Scrambled, poached, fried — no matter how you take your eggs, they provide an impressive array of health benefits. But remember: The yolk is where all the good stuff is. And that includes B vitamins, especially B7 (via Healthline).

Let's refer to vitamin B7 by its more commonly known name — biotin (via Harvard T.H. Chan School of Public Health). Biotin does a whole host of things in the body, including supporting the immune system (per Medical News Today) and playing a key role in DNA regulation and neurotransmitter function (per National Institutes of Health). WebMD also notes that biotin aids digestion and helps metabolize folic acid for red blood cell formation.

Because most healthy adults get enough biotin from the foods they eat, there isn't a recommended daily allowance, but the adequate intake recommendation is 30 micrograms for males and females, and 35 for those breastfeeding (per Harvard T.H. Chan School of Public Health). Eggs contain 10 micrograms, 33% of the daily value (via Healthline). You can therefore meet your daily needs by eating two to three eggs for breakfast every day. The takeaway: Don't toss those egg yolks!


Legumes aren't just a delicious, protein-rich alternative to meat (via The Washington Post), they're an excellent source of an important vitamin: B9 (folate). While this mighty nutrient may not get as much attention as its vitamin cousin B12, it serves many essential bodily functions, such as cell growth and regeneration, red blood cell formation, and DNA production (per MedlinePlus). Additionally, with the help of vitamin B12 and vitamin C, it helps break down, use, and create proteins.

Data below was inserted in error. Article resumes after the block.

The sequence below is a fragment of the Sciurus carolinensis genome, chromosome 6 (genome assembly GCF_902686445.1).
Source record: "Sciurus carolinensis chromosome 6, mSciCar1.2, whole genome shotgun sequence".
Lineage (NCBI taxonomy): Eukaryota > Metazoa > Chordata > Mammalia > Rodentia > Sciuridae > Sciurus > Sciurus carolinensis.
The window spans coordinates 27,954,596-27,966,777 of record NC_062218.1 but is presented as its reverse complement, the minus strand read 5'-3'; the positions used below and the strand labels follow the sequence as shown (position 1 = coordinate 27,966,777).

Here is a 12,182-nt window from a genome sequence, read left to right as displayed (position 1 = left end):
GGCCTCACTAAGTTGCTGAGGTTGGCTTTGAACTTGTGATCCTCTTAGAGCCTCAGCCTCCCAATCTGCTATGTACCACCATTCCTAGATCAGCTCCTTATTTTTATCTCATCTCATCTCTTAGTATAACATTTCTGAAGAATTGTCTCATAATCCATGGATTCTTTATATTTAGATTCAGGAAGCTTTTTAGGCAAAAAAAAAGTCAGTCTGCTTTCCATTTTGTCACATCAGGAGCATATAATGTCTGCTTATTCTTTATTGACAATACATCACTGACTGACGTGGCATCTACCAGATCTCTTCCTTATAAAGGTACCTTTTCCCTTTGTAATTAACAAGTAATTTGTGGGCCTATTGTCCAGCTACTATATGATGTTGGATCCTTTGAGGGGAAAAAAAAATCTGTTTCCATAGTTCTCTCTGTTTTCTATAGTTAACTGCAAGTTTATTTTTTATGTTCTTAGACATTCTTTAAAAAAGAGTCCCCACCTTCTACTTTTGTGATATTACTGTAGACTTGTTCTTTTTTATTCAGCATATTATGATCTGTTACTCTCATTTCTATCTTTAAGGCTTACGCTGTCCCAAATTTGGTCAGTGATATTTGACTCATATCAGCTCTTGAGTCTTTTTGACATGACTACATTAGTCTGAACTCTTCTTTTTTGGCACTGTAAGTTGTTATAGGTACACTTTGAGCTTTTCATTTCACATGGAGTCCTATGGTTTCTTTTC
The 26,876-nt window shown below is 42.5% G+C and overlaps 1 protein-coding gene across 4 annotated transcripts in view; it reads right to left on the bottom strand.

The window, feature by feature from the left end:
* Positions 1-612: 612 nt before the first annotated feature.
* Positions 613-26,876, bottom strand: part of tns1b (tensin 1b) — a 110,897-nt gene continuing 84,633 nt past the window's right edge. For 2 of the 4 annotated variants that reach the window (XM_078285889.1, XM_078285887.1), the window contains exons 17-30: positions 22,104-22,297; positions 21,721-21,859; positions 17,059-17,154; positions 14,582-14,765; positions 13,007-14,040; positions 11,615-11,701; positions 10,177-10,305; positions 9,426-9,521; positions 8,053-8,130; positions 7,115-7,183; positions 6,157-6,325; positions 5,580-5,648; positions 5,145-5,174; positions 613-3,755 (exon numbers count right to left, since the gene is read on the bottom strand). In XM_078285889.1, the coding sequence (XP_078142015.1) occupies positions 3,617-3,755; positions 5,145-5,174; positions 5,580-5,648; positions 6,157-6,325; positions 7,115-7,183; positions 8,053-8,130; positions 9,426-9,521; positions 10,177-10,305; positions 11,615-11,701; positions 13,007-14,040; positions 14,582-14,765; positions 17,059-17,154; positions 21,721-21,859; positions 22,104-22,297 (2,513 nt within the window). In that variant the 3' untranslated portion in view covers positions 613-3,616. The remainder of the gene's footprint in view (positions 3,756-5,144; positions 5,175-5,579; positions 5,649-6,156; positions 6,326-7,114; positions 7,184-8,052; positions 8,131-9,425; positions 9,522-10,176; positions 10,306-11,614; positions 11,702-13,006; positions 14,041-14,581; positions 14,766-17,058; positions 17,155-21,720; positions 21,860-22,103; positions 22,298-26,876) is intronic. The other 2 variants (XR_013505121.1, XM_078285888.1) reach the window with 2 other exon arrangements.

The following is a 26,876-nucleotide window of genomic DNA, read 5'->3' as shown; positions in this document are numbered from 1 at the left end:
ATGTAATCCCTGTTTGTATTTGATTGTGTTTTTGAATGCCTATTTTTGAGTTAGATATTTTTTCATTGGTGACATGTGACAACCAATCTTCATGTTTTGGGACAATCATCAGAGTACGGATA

According to a 2018 review in the Biomedical Journal of Scientific & Technical Research, millions of people around the world are deficient in folate. This is especially concerning for pregnant women, considering that, as the review states, "inadequate intake of folic acid [the synthetic form of folate] during pregnancy increases the risks of preterm delivery, low birth weight, fetal growth retardation, and developmental neural tube defects (NTDs)." Folate deficiencies are also associated with "neurodegenerative disorders, cardiovascular diseases, and a range of cancers."

The National Institutes of Health report that the recommended daily allowance for folate is 400 micrograms for adult males and females. That intake should increase to 600 micrograms during pregnancy and to 500 micrograms while breastfeeding. Though legumes offer an abundance of nutritional benefits, not all contain adequate amounts of folate. Lentils are one of the best legumes to up your intake of folate, with a cup serving providing 90% of the daily value, per Healthline